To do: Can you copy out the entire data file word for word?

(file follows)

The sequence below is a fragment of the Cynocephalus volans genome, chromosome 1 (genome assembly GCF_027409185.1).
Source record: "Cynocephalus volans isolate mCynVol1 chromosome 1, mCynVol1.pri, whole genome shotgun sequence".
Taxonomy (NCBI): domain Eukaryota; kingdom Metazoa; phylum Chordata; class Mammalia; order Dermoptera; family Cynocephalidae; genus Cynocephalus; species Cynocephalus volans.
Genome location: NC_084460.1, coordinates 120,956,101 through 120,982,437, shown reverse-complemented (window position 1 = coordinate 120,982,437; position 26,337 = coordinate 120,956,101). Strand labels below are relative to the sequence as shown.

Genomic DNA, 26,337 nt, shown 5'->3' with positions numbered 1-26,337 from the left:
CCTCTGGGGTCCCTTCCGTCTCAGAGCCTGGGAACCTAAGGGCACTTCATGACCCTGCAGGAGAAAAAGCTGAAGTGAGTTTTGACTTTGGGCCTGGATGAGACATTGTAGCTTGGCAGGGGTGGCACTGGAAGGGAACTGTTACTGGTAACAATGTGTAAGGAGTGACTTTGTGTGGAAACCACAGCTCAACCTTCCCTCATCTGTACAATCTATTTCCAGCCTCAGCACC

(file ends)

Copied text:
The sequence below is a fragment of the Cynocephalus volans genome, chromosome 1 (genome assembly GCF_027409185.1).
Source record: "Cynocephalus volans isolate mCynVol1 chromosome 1, mCynVol1.pri, whole genome shotgun sequence".
Taxonomy (NCBI): domain Eukaryota; kingdom Metazoa; phylum Chordata; class Mammalia; order Dermoptera; family Cynocephalidae; genus Cynocephalus; species Cynocephalus volans.
Genome location: NC_084460.1, coordinates 120,956,101 through 120,982,437, shown reverse-complemented (window position 1 = coordinate 120,982,437; position 26,337 = coordinate 120,956,101). Strand labels below are relative to the sequence as shown.

Genomic DNA, 26,337 nt, shown 5'->3' with positions numbered 1-26,337 from the left:
CCTCTGGGGTCCCTTCCGTCTCAGAGCCTGGGAACCTAAGGGCACTTCATGACCCTGCAGGAGAAAAAGCTGAAGTGAGTTTTGACTTTGGGCCTGGATGAGACATTGTAGCTTGGCAGGGGTGGCACTGGAAGGGAACTGTTACTGGTAACAATGTGTAAGGAGTGACTTTGTGTGGAAACCACAGCTCAACCTTCCCTCATCTGTACAATCTATTTCCAGCCTCAGCACC